Exposure to drugs and toxic metals results in the acquisition of resistance mechanisms. Bacterial resistances are nearly all transcriptionally regulated. The overall goal of this study is to gain insights into the evolution and organization of novel metal binding motifs in the regulatory proteins that control expression of bacterial resistances. The clinically isolated resistance plasmids R773 and pl258 carry the arsenical resistance (ars) and cadmium resistance (cad) operons that encode ATP-coupled extrusion pumps for As(lll)/Sb(lll) and Pb(ll)/Cd(ll)/Zn(ll), respectively. The ArsR and CadC repressors are two small homologous metal binding proteins responsible for metalloregulation of gene expression of the ars and cad operons, respectively. In plasmid-encoded ars operons there is a second unrelated As(lll)/Sb(lll)-responsive repressor, ArsD. Recent evidence indicates that ArsD serves as a metallochaperone for the As(lll)- translocating ArsAB pump.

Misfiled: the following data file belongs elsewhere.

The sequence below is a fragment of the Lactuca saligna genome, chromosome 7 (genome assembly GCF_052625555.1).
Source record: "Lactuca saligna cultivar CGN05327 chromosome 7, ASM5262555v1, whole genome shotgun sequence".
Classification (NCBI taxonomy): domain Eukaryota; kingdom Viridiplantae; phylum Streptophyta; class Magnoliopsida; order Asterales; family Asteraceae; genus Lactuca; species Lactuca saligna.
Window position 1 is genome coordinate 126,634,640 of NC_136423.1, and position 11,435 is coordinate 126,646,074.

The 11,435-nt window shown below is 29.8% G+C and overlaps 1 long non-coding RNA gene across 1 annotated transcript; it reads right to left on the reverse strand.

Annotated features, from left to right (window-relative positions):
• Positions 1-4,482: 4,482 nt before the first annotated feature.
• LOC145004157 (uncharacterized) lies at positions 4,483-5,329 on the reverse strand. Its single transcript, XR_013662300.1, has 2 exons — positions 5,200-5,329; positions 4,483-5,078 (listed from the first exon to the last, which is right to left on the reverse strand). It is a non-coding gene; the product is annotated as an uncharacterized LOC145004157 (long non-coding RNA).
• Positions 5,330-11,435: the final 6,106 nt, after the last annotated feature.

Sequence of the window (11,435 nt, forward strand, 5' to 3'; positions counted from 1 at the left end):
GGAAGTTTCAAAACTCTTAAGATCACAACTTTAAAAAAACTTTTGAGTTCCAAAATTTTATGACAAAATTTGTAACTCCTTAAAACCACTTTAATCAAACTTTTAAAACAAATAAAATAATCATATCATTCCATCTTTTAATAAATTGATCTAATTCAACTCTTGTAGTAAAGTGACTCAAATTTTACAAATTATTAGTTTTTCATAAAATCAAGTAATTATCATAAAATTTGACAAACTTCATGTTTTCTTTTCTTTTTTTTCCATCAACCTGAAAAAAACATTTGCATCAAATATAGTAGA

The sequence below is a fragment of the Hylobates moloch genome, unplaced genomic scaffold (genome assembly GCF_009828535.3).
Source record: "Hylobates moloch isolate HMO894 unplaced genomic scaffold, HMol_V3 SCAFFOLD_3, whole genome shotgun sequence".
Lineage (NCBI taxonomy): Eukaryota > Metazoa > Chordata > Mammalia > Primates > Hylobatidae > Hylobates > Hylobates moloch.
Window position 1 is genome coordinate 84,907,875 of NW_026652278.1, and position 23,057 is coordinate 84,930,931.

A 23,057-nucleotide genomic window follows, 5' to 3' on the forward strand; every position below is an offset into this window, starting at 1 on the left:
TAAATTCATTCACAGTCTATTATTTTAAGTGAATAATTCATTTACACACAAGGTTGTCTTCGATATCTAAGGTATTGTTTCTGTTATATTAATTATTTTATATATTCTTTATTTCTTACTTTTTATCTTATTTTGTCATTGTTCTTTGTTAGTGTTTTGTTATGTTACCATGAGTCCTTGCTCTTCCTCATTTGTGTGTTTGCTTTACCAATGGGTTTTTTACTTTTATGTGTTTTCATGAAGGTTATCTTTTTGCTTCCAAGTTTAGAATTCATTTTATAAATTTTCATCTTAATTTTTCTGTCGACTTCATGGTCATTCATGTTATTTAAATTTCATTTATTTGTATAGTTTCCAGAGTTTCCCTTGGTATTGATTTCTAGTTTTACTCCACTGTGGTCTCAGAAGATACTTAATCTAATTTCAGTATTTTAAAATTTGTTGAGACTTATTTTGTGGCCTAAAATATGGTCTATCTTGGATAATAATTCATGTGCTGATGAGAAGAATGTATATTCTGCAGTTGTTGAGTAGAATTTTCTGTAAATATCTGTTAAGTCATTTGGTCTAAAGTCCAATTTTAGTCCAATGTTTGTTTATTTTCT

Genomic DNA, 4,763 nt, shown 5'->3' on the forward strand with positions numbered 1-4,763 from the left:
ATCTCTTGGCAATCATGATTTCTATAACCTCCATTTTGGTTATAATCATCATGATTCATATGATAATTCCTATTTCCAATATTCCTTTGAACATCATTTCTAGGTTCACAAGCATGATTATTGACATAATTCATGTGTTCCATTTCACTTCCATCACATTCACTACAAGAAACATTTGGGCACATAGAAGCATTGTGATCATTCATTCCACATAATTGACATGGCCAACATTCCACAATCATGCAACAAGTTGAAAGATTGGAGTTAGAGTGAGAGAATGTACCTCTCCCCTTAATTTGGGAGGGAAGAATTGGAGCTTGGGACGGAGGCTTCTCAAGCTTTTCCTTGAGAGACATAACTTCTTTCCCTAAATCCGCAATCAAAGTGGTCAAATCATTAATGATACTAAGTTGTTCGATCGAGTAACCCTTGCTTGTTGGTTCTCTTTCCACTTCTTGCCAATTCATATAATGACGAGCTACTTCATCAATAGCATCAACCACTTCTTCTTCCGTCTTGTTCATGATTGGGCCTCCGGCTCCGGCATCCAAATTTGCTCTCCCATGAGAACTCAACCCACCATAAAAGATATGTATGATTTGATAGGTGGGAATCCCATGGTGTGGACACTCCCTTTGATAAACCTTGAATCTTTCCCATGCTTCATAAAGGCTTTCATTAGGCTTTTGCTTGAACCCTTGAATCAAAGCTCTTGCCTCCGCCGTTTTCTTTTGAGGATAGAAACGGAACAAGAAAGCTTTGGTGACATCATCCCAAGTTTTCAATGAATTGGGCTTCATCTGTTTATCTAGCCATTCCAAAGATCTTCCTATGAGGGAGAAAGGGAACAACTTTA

Specific Aim 1. Structure and function of the S. aureus plasmid pl258 CadC: Two distinct types of metal sites, one within the DNA binding site and the other at the dimer interface, are observed in the crystal structure of CadC. The properties and function of each site will be explored by using a combination of molecular genetic, biochemical, biophysical and structural approaches.
Specific Aim 2. Structure and function of ArsR As(lll)-responsive repressors: Two aspects of ArsR structure and function will be analyzed. First, conformational change induced by As(Ill) binding will be probed. Second, the evolution of As(Ill) binding sites will be explored.
Specific Aim 3. Roles of ArsD as a metalloregulator and a metallochaperone: The properties of ArsD that allow it to function as a repressor of the ars o/p will be explored, as will its role as a metallochaperone for intracellular transport of As(Ill) to the ArsAB As(Ill) extrusion pump. The ars repressors and homologues provide valuable models for the study of the regulation of drug and metal resistances: we have the ability to combine classical bacterial genetics and modern molecular biology with biochemical, biophysical and structural approaches.
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